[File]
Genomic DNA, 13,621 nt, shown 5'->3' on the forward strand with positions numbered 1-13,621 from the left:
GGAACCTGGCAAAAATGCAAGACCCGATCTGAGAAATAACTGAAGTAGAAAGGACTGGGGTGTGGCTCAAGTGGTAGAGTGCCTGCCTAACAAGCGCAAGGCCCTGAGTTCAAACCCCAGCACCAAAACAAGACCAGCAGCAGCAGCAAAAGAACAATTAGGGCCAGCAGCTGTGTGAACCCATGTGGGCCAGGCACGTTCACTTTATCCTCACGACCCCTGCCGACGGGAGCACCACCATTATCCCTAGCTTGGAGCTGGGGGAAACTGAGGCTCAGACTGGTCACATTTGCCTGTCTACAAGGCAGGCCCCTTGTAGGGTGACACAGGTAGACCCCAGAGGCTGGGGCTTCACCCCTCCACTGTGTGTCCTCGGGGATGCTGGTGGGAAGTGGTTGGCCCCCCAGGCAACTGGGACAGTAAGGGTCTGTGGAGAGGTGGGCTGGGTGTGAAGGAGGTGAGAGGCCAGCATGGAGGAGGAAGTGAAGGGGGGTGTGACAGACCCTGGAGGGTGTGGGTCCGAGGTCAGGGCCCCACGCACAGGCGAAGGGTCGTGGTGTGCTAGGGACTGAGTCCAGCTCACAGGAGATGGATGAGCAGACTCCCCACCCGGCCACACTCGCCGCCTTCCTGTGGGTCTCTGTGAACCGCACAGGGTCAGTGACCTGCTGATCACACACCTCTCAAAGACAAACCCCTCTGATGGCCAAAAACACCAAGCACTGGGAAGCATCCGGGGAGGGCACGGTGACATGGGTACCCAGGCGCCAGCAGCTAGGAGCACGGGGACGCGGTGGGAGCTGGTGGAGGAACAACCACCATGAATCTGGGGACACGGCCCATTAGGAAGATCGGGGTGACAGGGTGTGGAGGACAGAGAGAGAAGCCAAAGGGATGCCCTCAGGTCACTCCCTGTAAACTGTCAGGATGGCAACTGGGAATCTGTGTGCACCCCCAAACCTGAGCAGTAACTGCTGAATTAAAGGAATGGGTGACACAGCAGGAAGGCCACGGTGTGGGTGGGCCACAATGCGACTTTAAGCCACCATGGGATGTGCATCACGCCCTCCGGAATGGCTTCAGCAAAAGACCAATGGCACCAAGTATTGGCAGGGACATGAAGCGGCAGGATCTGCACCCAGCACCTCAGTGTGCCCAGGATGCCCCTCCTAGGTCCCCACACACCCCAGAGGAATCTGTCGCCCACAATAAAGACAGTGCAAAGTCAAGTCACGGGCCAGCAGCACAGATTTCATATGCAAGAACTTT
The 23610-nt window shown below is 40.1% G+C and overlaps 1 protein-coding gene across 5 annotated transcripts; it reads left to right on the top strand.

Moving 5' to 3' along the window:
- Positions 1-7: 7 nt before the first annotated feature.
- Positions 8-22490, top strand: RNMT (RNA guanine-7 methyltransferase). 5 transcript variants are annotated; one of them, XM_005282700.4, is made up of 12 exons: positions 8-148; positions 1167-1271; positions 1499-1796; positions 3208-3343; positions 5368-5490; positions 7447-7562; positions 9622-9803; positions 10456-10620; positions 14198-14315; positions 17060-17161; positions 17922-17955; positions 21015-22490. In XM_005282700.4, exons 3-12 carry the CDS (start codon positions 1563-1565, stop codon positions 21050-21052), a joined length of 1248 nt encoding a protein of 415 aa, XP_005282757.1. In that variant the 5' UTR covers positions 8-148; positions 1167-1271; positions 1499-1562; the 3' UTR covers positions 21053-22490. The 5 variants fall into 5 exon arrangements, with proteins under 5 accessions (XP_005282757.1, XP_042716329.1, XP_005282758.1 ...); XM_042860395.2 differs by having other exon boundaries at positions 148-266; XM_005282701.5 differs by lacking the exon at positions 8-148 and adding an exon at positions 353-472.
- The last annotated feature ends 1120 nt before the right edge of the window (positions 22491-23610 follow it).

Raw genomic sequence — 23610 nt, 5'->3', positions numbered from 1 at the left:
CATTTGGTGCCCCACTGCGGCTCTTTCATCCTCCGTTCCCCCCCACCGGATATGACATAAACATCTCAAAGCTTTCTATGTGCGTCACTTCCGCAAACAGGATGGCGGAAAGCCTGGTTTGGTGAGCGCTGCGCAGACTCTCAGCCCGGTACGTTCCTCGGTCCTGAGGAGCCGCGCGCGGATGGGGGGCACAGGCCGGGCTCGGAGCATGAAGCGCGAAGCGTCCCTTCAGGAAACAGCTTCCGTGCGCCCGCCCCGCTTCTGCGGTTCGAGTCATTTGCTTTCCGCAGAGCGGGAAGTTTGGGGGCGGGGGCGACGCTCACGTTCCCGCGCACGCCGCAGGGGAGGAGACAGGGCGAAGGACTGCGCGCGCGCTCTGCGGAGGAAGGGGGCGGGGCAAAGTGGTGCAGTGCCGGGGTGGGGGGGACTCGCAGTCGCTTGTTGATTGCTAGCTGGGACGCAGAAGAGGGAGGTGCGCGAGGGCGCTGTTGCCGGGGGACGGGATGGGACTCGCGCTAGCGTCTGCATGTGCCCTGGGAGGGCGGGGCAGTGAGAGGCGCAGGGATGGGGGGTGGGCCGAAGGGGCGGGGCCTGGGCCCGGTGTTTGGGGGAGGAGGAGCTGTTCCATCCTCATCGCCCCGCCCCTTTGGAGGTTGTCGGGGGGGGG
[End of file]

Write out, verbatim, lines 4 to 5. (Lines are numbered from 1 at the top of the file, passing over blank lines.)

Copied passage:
Moving 5' to 3' along the window:
- Positions 1-7: 7 nt before the first annotated feature.